WGRZ-TV (Channel 2) anchor Maryalice Demler returned to work Wednesday to deliver a heartbreaking and moving explanation of why she was absent for about two weeks during the February sweeps period.
Viewers might have known earlier about the sudden death of her companion, Joseph R. Murphy, through a death notice in this newspaper or Demler’s Facebook page.
Those venues gave the explanation only in words, which can’t speak as well to the emotions as hearing it from a loved one speaking on television.
Demler’s recorded message to viewers at the end of the 5 p.m. newscast Wednesday powerfully spoke to what Murphy’s family and she have been going through without becoming too maudlin.
I imagine Demler recorded the message because it would have been just too hard to deliver it live without completely breaking down. Demler started talking after a traffic report without being introduced. The story only aired during the 5 p.m. news. It is available today on Channel 2’s website.
In a tweet Wednesday night, she posted the video and said, "Hearing his story might save YOUR life or your loved one."
Wednesday night I explained my two week absence from @WGRZ. My beloved Joseph Murphy died unexpectedly at the young age of 40. Learn more about Joe's Legacy... hearing his story might save YOUR life or your loved one. https://t.co/QkN3mz0jPk
— Maryalice Demler (@WGRZmaryalice) February 28, 2019
She hit all the right notes – especially by using Murphy’s sudden death as a cautionary tale and celebrating his young children.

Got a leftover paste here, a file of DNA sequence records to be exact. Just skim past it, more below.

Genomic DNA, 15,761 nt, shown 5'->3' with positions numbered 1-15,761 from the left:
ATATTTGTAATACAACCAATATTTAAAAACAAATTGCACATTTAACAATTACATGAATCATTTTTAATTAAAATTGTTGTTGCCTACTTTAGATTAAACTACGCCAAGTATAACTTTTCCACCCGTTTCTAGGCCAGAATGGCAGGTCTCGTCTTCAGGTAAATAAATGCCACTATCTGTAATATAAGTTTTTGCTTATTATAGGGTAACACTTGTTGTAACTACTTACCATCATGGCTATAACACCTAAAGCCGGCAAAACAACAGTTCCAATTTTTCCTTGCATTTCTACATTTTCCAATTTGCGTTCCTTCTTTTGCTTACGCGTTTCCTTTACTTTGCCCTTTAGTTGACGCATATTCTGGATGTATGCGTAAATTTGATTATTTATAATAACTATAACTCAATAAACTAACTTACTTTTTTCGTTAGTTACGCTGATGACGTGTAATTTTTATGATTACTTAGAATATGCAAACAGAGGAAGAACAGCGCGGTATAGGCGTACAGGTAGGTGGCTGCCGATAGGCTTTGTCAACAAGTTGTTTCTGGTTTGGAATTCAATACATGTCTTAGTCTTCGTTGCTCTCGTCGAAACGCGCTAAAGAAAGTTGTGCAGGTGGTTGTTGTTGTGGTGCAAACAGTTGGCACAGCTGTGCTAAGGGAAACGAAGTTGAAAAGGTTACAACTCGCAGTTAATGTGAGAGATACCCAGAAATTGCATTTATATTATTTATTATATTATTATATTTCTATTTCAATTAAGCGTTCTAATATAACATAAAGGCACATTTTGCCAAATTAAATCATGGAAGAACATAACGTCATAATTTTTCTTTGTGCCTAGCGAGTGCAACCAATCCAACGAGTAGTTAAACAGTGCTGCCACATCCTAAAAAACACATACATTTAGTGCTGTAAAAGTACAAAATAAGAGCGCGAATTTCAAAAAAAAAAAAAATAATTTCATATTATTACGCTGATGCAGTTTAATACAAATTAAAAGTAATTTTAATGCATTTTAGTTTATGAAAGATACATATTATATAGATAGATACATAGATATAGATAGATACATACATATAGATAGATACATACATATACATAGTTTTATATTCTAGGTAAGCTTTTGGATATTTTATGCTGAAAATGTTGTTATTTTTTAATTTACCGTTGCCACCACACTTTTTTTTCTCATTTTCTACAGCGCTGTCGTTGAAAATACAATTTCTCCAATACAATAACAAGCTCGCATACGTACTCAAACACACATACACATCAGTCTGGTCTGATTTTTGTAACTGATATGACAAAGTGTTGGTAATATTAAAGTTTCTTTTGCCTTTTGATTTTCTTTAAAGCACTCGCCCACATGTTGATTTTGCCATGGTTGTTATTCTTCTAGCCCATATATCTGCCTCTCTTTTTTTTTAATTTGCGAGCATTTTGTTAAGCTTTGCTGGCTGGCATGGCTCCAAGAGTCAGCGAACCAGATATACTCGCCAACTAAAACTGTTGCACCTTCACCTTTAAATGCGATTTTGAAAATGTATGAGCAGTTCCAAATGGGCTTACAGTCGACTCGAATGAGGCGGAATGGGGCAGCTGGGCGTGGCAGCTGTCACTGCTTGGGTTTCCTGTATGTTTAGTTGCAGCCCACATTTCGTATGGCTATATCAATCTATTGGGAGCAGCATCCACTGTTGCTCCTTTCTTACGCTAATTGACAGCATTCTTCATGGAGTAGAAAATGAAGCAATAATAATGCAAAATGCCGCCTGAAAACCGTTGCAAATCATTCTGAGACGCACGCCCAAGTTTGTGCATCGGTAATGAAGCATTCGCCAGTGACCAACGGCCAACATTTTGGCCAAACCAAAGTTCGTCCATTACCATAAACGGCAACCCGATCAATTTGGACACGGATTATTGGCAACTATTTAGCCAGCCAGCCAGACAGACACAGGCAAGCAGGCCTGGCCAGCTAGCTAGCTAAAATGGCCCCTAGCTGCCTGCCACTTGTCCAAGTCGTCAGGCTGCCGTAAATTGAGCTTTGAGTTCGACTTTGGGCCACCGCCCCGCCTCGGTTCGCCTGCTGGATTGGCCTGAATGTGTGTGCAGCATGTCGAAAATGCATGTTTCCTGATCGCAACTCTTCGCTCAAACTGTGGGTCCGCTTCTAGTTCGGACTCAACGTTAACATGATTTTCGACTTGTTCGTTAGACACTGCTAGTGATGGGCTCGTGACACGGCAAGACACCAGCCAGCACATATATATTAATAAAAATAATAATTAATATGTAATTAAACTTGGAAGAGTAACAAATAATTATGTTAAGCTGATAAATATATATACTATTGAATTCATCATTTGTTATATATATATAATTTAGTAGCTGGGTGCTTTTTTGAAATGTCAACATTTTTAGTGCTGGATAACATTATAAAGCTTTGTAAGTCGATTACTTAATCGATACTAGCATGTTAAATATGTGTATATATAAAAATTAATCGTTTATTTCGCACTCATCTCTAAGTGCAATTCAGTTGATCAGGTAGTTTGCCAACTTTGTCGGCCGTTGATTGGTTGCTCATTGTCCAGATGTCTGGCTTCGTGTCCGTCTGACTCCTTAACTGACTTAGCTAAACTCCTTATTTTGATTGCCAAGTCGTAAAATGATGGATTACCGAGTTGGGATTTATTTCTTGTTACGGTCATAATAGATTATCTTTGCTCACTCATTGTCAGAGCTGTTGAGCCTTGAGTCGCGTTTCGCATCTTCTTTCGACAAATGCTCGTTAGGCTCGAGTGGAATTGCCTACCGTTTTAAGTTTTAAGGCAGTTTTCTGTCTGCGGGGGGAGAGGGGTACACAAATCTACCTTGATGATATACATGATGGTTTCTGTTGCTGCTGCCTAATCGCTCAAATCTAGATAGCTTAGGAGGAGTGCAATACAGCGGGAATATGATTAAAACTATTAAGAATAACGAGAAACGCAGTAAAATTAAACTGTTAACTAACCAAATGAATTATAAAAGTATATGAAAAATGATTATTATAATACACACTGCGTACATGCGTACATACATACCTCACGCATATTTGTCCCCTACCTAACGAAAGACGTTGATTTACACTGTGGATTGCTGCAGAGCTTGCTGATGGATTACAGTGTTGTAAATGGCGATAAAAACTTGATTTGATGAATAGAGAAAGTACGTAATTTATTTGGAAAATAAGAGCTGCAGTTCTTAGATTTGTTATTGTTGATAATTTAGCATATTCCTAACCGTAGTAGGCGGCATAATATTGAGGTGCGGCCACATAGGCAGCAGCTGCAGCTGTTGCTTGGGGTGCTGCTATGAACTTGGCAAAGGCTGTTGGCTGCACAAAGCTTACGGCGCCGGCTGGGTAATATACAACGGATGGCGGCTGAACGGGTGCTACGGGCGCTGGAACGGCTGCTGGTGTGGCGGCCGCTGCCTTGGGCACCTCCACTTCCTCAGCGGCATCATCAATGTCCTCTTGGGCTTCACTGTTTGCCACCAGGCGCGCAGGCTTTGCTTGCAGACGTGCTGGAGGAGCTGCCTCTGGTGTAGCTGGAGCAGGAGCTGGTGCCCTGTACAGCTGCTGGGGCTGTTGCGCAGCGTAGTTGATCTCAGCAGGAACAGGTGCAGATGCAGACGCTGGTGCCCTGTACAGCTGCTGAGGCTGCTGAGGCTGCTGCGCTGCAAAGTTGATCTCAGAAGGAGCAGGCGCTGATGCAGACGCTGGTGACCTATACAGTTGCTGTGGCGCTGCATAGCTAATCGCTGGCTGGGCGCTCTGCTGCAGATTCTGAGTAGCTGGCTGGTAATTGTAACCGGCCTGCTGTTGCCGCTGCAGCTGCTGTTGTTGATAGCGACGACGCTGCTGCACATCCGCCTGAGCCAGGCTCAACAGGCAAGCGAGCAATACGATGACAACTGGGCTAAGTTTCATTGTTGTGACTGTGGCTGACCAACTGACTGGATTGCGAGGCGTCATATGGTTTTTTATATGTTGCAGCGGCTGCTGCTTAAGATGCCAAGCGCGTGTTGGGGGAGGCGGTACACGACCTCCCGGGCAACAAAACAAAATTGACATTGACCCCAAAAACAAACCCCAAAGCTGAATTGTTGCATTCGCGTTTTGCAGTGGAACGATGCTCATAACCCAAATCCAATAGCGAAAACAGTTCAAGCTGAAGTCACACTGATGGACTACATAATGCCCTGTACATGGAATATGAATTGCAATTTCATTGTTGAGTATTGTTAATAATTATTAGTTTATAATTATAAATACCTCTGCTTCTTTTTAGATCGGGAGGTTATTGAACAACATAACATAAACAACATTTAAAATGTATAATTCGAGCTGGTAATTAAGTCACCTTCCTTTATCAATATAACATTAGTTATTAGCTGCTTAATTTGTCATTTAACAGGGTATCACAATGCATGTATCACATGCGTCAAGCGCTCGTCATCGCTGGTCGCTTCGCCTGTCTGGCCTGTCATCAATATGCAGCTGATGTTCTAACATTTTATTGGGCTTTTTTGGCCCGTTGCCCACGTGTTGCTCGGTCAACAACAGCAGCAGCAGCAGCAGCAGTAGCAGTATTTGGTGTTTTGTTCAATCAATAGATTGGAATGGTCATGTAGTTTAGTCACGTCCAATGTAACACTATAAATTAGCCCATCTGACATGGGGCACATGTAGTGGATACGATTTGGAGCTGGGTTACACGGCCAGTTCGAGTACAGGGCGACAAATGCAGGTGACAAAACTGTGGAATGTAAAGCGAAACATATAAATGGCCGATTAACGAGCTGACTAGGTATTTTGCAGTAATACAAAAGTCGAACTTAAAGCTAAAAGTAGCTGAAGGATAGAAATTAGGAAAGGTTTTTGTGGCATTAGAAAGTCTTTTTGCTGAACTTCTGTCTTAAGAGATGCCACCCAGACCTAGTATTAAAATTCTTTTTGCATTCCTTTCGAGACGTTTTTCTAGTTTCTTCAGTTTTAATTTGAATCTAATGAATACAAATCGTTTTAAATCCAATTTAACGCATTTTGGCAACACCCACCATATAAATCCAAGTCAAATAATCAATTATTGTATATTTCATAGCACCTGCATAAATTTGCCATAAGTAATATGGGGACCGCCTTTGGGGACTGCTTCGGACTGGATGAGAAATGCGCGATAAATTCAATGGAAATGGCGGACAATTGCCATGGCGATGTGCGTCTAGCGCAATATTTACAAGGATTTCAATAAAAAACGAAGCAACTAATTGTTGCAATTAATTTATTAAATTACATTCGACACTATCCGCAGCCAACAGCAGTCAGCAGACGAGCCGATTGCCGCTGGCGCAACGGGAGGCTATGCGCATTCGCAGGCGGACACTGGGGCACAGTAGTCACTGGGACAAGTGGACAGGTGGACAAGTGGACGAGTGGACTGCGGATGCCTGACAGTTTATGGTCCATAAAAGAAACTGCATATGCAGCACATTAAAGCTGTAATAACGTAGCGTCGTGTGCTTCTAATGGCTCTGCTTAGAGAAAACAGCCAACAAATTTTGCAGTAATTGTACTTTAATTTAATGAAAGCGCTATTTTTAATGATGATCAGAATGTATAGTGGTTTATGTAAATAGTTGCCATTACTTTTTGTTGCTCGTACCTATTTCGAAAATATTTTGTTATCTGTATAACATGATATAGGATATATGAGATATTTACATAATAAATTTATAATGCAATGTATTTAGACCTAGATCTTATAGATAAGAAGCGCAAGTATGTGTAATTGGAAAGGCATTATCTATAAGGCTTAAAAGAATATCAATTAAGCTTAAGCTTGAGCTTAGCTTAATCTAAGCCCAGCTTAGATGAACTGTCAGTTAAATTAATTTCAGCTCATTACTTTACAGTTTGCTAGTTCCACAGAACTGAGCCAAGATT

Noting that people had been calling the station or asking on social media where she has been, Demler started by saying Murphy “died unexpectedly in my arms of a suspected pulmonary embolism.”
“It was devastating and tragic in so many ways,” she said.
But she and Murphy’s family wanted some good to come out of it.
She noted that Murphy, who was 40, had Crohn’s disease for 20 years, was used to pain and “missed the warning signs” of the embolism for more than two days.
That led her to say Murphy’s family wants his death “to be a clarion call for everyone – especially guys who like to tough it out” – to get treatment if pain lasts more than a day.
She called Murphy’s two young children, Finnegan, 8, and Ella, 6, “the loves of his life and the center of his universe.”
She noted that Murphy's college friends from St. Bonaventure University, co-workers at KeyBank and people in his Leadership Buffalo class were helping to raise money for the education of his children because he was unable to get substantial insurance with his Crohn’s disease.
With Demler’s voice cracking as photos of Murphy, his children and herself were on the screen, she had a finish that might have led many viewers to reach for tissues.
“For me personally, Joe’s life was a blessing and a treasure,” said Demler. “I am heartbroken but so grateful for the time that we had. He was a fun, supportive and understanding partner and I will never forget him. And his love for his kids … his family … and for me.”
The three-minute tribute ended with a video showing Murphy and Demler kiss and the anchor saying “I love Joe Murphy.”
The station went to commercial after that so there was no discussion after she finished.
No words needed to be said after the beautiful way it ended.